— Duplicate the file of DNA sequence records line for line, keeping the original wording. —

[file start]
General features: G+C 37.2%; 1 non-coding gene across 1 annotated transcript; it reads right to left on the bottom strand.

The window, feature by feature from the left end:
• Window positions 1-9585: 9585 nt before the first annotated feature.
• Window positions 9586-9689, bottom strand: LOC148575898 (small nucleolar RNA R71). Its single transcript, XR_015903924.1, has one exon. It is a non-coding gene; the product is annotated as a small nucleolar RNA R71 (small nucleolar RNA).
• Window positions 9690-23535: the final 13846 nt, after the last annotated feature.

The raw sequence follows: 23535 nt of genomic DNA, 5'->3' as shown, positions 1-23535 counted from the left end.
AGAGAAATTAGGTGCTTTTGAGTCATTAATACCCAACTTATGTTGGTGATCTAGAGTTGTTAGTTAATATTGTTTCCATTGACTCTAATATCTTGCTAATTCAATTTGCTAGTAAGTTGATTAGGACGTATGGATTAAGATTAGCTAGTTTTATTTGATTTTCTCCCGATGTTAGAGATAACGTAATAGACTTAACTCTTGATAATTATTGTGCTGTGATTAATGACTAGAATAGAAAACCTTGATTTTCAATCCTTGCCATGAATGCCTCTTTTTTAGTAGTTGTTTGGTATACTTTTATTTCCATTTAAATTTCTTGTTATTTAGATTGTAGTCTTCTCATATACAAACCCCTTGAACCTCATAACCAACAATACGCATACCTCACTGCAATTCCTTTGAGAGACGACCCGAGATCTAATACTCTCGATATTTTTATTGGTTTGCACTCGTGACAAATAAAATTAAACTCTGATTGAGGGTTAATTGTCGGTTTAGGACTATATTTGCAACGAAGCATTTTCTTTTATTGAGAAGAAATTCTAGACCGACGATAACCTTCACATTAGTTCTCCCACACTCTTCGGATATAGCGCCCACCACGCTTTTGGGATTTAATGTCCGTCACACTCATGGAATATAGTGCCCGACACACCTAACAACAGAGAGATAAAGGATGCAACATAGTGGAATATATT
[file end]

General features: G+C 37.2%; 1 non-coding gene across 1 annotated transcript; it reads right to left on the bottom strand.

The window, feature by feature from the left end:
• Window positions 1-9585: 9585 nt before the first annotated feature.
• Window positions 9586-9689, bottom strand: LOC148575898 (small nucleolar RNA R71). Its single transcript, XR_015903924.1, has one exon. It is a non-coding gene; the product is annotated as a small nucleolar RNA R71 (small nucleolar RNA).
• Window positions 9690-23535: the final 13846 nt, after the last annotated feature.

The raw sequence follows: 23535 nt of genomic DNA, 5'->3' as shown, positions 1-23535 counted from the left end.
AGAGAAATTAGGTGCTTTTGAGTCATTAATACCCAACTTATGTTGGTGATCTAGAGTTGTTAGTTAATATTGTTTCCATTGACTCTAATATCTTGCTAATTCAATTTGCTAGTAAGTTGATTAGGACGTATGGATTAAGATTAGCTAGTTTTATTTGATTTTCTCCCGATGTTAGAGATAACGTAATAGACTTAACTCTTGATAATTATTGTGCTGTGATTAATGACTAGAATAGAAAACCTTGATTTTCAATCCTTGCCATGAATGCCTCTTTTTTAGTAGTTGTTTGGTATACTTTTATTTCCATTTAAATTTCTTGTTATTTAGATTGTAGTCTTCTCATATACAAACCCCTTGAACCTCATAACCAACAATACGCATACCTCACTGCAATTCCTTTGAGAGACGACCCGAGATCTAATACTCTCGATATTTTTATTGGTTTGCACTCGTGACAAATAAAATTAAACTCTGATTGAGGGTTAATTGTCGGTTTAGGACTATATTTGCAACGAAGCATTTTCTTTTATTGAGAAGAAATTCTAGACCGACGATAACCTTCACATTAGTTCTCCCACACTCTTCGGATATAGCGCCCACCACGCTTTTGGGATTTAATGTCCGTCACACTCATGGAATATAGTGCCCGACACACCTAACAACAGAGAGATAAAGGATGCAACATAGTGGAATATATT